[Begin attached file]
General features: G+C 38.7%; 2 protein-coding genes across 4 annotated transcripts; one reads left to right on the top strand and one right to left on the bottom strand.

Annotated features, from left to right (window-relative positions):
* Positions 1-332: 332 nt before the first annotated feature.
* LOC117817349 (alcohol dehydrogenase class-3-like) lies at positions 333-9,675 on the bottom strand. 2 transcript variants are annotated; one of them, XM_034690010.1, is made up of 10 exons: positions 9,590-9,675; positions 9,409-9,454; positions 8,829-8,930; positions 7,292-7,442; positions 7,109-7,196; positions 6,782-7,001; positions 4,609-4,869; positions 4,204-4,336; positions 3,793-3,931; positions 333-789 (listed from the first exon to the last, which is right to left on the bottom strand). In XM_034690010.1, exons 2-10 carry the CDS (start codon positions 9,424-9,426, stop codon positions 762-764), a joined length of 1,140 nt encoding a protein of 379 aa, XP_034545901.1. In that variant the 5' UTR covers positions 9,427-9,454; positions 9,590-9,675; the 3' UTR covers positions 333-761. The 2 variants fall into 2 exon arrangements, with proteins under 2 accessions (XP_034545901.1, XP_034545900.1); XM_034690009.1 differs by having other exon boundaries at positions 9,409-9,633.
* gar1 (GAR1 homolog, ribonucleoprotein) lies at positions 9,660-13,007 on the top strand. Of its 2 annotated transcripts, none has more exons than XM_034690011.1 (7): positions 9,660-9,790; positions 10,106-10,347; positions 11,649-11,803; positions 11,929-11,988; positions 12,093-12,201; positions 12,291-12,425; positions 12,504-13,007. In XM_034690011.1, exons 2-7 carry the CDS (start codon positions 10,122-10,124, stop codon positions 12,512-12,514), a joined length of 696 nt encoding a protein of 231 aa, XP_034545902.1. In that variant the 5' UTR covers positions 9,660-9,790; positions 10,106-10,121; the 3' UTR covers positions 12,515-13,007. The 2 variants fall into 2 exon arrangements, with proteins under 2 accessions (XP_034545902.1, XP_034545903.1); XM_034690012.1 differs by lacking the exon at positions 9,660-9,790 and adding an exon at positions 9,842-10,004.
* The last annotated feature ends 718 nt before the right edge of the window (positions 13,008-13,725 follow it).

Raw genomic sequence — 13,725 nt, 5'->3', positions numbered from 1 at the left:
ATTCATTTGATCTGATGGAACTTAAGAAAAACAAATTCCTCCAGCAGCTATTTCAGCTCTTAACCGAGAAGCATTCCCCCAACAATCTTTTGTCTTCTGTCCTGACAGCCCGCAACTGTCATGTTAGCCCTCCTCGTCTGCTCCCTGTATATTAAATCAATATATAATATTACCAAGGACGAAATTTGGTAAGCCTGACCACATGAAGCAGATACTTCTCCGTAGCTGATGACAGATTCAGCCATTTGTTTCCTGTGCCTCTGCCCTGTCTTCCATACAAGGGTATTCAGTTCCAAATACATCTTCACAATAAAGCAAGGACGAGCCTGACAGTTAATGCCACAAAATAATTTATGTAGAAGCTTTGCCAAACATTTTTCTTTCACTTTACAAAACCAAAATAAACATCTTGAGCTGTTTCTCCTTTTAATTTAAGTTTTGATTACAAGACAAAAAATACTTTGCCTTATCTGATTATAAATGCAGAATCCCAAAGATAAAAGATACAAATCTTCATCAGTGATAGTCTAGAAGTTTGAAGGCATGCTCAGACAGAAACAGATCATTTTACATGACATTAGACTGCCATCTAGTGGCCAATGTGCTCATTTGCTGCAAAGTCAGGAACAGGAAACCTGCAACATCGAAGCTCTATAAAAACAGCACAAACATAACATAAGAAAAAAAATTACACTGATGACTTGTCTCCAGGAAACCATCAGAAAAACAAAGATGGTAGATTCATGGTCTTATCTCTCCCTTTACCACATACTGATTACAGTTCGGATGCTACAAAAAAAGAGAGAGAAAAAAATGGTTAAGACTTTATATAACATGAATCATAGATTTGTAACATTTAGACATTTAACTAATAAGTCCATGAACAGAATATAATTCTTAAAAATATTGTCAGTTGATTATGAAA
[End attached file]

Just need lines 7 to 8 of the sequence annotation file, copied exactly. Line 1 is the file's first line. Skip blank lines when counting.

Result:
Raw genomic sequence — 13,725 nt, 5'->3', positions numbered from 1 at the left:
ATTCATTTGATCTGATGGAACTTAAGAAAAACAAATTCCTCCAGCAGCTATTTCAGCTCTTAACCGAGAAGCATTCCCCCAACAATCTTTTGTCTTCTGTCCTGACAGCCCGCAACTGTCATGTTAGCCCTCCTCGTCTGCTCCCTGTATATTAAATCAATATATAATATTACCAAGGACGAAATTTGGTAAGCCTGACCACATGAAGCAGATACTTCTCCGTAGCTGATGACAGATTCAGCCATTTGTTTCCTGTGCCTCTGCCCTGTCTTCCATACAAGGGTATTCAGTTCCAAATACATCTTCACAATAAAGCAAGGACGAGCCTGACAGTTAATGCCACAAAATAATTTATGTAGAAGCTTTGCCAAACATTTTTCTTTCACTTTACAAAACCAAAATAAACATCTTGAGCTGTTTCTCCTTTTAATTTAAGTTTTGATTACAAGACAAAAAATACTTTGCCTTATCTGATTATAAATGCAGAATCCCAAAGATAAAAGATACAAATCTTCATCAGTGATAGTCTAGAAGTTTGAAGGCATGCTCAGACAGAAACAGATCATTTTACATGACATTAGACTGCCATCTAGTGGCCAATGTGCTCATTTGCTGCAAAGTCAGGAACAGGAAACCTGCAACATCGAAGCTCTATAAAAACAGCACAAACATAACATAAGAAAAAAAATTACACTGATGACTTGTCTCCAGGAAACCATCAGAAAAACAAAGATGGTAGATTCATGGTCTTATCTCTCCCTTTACCACATACTGATTACAGTTCGGATGCTACAAAAAAAGAGAGAGAAAAAAATGGTTAAGACTTTATATAACATGAATCATAGATTTGTAACATTTAGACATTTAACTAATAAGTCCATGAACAGAATATAATTCTTAAAAATATTGTCAGTTGATTATGAAA